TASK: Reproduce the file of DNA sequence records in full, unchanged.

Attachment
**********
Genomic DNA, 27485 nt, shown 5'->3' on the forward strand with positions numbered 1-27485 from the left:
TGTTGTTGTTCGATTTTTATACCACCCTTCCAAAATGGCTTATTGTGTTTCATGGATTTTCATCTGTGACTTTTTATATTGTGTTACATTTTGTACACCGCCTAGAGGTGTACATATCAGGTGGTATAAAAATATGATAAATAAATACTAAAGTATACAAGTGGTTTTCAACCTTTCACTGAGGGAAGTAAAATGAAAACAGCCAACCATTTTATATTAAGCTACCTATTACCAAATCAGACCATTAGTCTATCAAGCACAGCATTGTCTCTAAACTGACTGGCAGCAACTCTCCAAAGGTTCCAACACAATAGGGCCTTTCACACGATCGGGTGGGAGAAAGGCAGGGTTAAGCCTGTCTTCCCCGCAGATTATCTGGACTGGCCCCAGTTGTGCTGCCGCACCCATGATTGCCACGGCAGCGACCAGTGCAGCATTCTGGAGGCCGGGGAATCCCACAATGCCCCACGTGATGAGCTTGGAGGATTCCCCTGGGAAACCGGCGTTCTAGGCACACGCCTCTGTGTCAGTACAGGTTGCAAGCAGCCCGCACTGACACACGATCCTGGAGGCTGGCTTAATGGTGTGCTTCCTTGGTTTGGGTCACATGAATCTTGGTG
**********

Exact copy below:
Genomic DNA, 27485 nt, shown 5'->3' on the forward strand with positions numbered 1-27485 from the left:
TGTTGTTGTTCGATTTTTATACCACCCTTCCAAAATGGCTTATTGTGTTTCATGGATTTTCATCTGTGACTTTTTATATTGTGTTACATTTTGTACACCGCCTAGAGGTGTACATATCAGGTGGTATAAAAATATGATAAATAAATACTAAAGTATACAAGTGGTTTTCAACCTTTCACTGAGGGAAGTAAAATGAAAACAGCCAACCATTTTATATTAAGCTACCTATTACCAAATCAGACCATTAGTCTATCAAGCACAGCATTGTCTCTAAACTGACTGGCAGCAACTCTCCAAAGGTTCCAACACAATAGGGCCTTTCACACGATCGGGTGGGAGAAAGGCAGGGTTAAGCCTGTCTTCCCCGCAGATTATCTGGACTGGCCCCAGTTGTGCTGCCGCACCCATGATTGCCACGGCAGCGACCAGTGCAGCATTCTGGAGGCCGGGGAATCCCACAATGCCCCACGTGATGAGCTTGGAGGATTCCCCTGGGAAACCGGCGTTCTAGGCACACGCCTCTGTGTCAGTACAGGTTGCAAGCAGCCCGCACTGACACACGATCCTGGAGGCTGGCTTAATGGTGTGCTTCCTTGGTTTGGGTCACATGAATCTTGGTG